Happy Tuesday (yes I know it's not Tuesday any longer) but it's here (and it landed on Tuesday morning) - the much awaited case of the last several weeks - R (Rights: Community Action) v SSHCLG [2020] EWHC 3073 (Admin) on the amendments to the Use Classes Order and the GPDO.  You may remember these amendments coming out in July, and into force at the end of August, and my querying then whether they would be the saving grace of the High Street.  It now falls to me to query whether they will also be the saving grace of judicial process.  

In Rights: Community: Action v Secretary of State for Housing, Communities and Local Government [2020] EWHC 3073 (Admin), the High Court confirmed that three statutory instruments did not constitute a plan or programme which required an environmental assessment prior to being made.

On 20 July 2020, three statutory instruments were made which amended the Town and Country Planning (General Permitted Development) (England) Order 2015 (“the GPDO”) and the Town and Country Planning (Use Classes) Order 1987 (“the Use Classes Order”). 

  1. The amendments to the GPDO introduced a permitted development right for the construction of one or two storeys above a single dwellinghouse or above a detached building used for commercial purposes, and permitted the demolition of a block of flats or certain commercial buildings and rebuilding for residential use.
  2. The amendment to the Use Classes Order introduced a new commercial, business and service Use Class E with the effect that changes of use within that Class are removed from development control.

This latter change has been viewed by many as one of the bigger changes to Planning in the last decade.  In light of decimation COVID has brought to our High Streets will it provided the flexibility to enable a quick recovery in 2021?  The Claimant brought the claim on the grounds that 

  1. the statutory instruments should have been made the subject of an environmental assessment pursuant to the Environmental Assessment of Plans and Programmes Regulations 2004 (“the EA Regulations”), 
  2. the defendant failed to comply with the public sector equality duty, and 
  3. failed to take account of material considerations, inconsistency, and departure from a promise to consult.

The EA Regulations state that an environmental assessment should be carried out during the preparation of certain plans and programmes where;

  • a) The plan is subject to preparation or adoption by an authority, or is prepared by an authority for adoption through a legislative procedure by Parliament or Government
  • b) The plan is required by legislative, regulatory or administrative provisions
  • c) The plan must set the framework for future development consents of projects; and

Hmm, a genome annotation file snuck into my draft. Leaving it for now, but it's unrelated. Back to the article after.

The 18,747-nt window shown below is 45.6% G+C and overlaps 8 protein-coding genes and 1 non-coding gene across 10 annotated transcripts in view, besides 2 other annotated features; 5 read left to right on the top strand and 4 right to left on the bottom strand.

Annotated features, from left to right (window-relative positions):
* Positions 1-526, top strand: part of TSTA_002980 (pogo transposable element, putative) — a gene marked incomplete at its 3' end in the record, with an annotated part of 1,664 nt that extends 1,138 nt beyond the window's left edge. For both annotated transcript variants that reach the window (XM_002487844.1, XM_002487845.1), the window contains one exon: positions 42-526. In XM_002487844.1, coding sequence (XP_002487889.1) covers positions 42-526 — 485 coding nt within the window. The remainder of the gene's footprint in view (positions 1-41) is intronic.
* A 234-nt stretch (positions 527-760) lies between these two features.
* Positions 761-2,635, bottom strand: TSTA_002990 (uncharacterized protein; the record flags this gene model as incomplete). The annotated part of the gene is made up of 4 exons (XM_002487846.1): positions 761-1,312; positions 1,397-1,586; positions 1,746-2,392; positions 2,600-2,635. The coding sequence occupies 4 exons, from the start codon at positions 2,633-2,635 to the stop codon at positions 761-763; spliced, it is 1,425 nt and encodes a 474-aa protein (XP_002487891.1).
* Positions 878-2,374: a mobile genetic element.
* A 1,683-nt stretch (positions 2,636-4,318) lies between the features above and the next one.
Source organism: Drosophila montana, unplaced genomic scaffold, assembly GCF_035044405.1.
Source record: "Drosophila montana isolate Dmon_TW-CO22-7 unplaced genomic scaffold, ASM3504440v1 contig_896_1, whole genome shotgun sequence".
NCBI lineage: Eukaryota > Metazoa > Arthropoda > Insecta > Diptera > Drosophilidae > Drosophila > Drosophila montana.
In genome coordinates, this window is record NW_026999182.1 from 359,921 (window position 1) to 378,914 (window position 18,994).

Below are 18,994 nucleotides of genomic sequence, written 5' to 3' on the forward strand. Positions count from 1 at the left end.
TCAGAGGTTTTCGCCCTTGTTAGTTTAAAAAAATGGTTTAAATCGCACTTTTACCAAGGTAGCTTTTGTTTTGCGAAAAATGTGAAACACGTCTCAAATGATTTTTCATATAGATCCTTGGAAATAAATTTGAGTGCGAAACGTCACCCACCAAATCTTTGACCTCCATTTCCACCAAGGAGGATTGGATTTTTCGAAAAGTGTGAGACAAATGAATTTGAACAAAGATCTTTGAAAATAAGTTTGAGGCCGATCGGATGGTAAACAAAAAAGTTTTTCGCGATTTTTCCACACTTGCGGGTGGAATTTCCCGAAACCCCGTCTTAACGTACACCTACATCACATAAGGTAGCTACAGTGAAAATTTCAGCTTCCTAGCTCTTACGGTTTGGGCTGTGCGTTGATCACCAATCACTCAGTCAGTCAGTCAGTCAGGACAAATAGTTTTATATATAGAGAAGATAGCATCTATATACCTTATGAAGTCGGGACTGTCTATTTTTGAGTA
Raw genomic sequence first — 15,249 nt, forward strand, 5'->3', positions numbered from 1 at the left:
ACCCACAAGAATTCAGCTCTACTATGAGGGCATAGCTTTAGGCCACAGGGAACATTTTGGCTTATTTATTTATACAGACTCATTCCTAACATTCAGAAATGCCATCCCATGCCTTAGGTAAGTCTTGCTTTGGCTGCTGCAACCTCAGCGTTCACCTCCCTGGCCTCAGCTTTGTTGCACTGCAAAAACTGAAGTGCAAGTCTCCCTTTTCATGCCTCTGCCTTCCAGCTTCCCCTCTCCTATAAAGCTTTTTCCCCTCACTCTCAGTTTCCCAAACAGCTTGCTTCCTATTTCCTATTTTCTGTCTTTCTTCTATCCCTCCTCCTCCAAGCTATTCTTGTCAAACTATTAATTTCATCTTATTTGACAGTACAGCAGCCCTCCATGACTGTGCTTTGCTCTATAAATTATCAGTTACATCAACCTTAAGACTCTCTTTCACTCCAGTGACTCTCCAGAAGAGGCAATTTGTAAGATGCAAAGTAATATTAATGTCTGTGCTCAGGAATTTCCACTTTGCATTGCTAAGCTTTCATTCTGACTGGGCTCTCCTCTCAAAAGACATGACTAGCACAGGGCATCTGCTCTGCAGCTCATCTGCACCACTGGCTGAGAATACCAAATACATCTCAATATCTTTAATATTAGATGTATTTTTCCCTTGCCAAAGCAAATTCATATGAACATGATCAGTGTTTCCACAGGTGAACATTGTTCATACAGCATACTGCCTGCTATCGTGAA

• d) The plan must be likely to have significant environmental effects.

The Court held that the GPDO amendments do not set a framework for future development consents; they grant planning permission for certain development and provide for certain matters to be approved by the planning authority first. The Court confirmed that the Use Classes Order simply defines whether certain changes of use constitute development, and therefore the amendment cannot be described as setting a framework for the grant of future development consents. The amendments therefore did not constitute a plan or programme where an environmental assessment should be carried out during its preparation. The claim for judicial review was dismissed as all three grounds of challenge were unsuccessful.

This case confirms that environmental assessments are only required to be carried out when all four criteria for the definition of ‘plans and programmes’ are met. 

What is JR?

Now this may seem a strange heading to bring in as a mini conclusion - but when opening this case up para 6 jumps out at the informed reader.

  1. It is important to emphasise at the outset what this case is and is not about. Judicial review is the means of ensuring that public bodies act within the limits of their legal powers and in accordance with the relevant procedures and legal principles governing the exercise of their decision-making functions. The role of the court in judicial review is concerned with resolving questions of law. The court is not responsible for making political, social, or economic choices. Those decisions, and those choices, are ones that Parliament has entrusted to ministers and other public bodies. The choices may be matters of legitimate public debate, but they are not matters for the court to determine. The Court is only concerned with the legal issues raised by the claimant as to whether the defendant has acted unlawfully. The claimant contends that the changes made by the SIs are radical and have been the subject of controversy. But it is not the role of the court to assess the underlying merits of the proposals. Similarly, criticism has been made of the way in which, or the speed with which, these changes were made. Again, these are not matters for the court to determine save and in so far as they involve questions concerning whether or not the appropriate legal procedures for making the changes were followed.

The case confirmed that the Court is not responsible for making political, social or economic choices, as these choices are entrusted by Parliament to ministers and other public bodies, and are not matters for which the Court should assess the underlying merits.  In my opinion this case is as important for the stoic reminder of the importance of, and role of, judicial review and the Courts; and the on-going need to keep the Courts free of political influence in light of the ongoing review of judicial review powers as it is for its confirmation that the changes to the GPDO and the Use Classes Order were made lawfully.